Is it a person, place, or thing? Consider the bed. It’s likely that you were conceived in one. You will probably only have four or five of them in your entire life, and, alas, it is probably where you will leave this world if you are lucky. From your cot to your college twin and eventually, to your ‘California King’ - your bed speaks to your stage in life and status in society. Centuries ago, people took their beds with them when they traveled. The bed chamber in a royal household was the most exalted and intimate room of them all, and where the powerful would congregate. Interestingly, it’s not where the king slept. 

Beds reflect the cultures that build them. From the Japanese minimalist tatami that suggest a culture that favours simplicity and rigour over comfort, to an indulgent and fluffy bed that provides  comfort and solace. 

And what of the bed as a location. The scene of a passionate encounter - if only some beds could talk! The forum for the big event. For some, their bed is a sanctuary, the one place they can escape to and feel safe. For others, it’s a realm where they control everything. “Come to bed” and  “Go to bed” are nearly the same in terms of their meaning, but completely different in terms of their function in language. Many of us have had bad news delivered while in bed when a phone rings in the middle of the night. For others, the bad news is when you wake up in a strange bed the following morning. 

A bed can have character. Soft mattress or firm, huge headboard or mattress against plastered wall - each one may serve the same function(s) but none of them are exactly alike. The only exception to this would appear to be in hotels, where hundreds of the same beds are put in the same rooms on a given day. Some hotel chains even market themselves on the quality of their beds. Perhaps more interesting is the bed in art, though. How an artist uses a bed in a composition means a great deal. The bed is transformed into a stage. It is a character in its own right. It can loom large or recess, but its presence is fundamental for setting the scene.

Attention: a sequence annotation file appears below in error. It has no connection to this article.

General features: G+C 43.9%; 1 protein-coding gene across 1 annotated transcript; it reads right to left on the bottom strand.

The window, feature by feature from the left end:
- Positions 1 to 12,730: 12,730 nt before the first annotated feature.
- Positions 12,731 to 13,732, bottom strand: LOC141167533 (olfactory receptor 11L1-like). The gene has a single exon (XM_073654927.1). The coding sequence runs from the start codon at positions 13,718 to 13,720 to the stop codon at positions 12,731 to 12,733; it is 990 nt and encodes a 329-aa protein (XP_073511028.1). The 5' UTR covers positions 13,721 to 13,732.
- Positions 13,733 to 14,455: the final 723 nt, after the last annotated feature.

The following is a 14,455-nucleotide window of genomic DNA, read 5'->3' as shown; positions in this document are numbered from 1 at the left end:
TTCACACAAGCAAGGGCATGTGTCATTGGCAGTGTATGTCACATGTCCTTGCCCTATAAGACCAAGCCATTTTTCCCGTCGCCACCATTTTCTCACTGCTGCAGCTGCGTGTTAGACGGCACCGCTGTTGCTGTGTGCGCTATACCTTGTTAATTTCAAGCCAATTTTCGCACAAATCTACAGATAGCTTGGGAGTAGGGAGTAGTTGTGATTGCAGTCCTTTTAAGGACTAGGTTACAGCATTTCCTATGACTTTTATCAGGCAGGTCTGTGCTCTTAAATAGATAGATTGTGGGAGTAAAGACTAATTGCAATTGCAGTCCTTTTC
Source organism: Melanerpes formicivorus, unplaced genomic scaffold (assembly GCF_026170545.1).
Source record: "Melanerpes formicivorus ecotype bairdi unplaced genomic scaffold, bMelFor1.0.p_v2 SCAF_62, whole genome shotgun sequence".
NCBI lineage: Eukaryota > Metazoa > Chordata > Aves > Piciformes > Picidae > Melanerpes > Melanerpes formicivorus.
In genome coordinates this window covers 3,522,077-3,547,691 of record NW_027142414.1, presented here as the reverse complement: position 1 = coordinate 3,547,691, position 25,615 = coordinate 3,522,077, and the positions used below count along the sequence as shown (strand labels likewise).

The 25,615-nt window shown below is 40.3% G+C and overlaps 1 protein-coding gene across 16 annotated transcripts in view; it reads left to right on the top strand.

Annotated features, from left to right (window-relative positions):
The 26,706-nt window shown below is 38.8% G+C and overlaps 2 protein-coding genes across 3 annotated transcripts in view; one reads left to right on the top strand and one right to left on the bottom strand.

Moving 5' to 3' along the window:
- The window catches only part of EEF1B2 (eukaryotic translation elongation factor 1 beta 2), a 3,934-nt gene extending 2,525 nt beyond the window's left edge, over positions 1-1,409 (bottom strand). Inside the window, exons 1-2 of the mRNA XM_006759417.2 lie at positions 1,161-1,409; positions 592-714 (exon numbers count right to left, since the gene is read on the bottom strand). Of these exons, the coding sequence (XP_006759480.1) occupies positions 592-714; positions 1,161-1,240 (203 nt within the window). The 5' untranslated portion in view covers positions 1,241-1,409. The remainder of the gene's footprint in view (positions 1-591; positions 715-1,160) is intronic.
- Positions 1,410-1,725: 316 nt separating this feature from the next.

And then there’s the bed as an object. Fundamentally, it is a piece of furniture. As objects, most beds share a number of things in common. Form, function, and materials are generally the same. Having said that, beds can be made of water, ice, feathers, straw, foam, and much more besides. But walk into your parents’ bedroom and look at their bed. Does this stir some kind of emotional response? Bed designs have decorative elements that can age. Picture a bed from the 50s, 70s, or today. They don’t look the same. As an object, a bed is often the projection of the personality of the person it belongs to. What do beds tell us? 

If you are interested in contributing to Issue No. 31, please download and complete the Submissions Form below, or for more information, feel free to contact MASCULAR Magazine at:

Deadline for submissions is January 25, 2021.

© 2015 by MASCULAR Magazine


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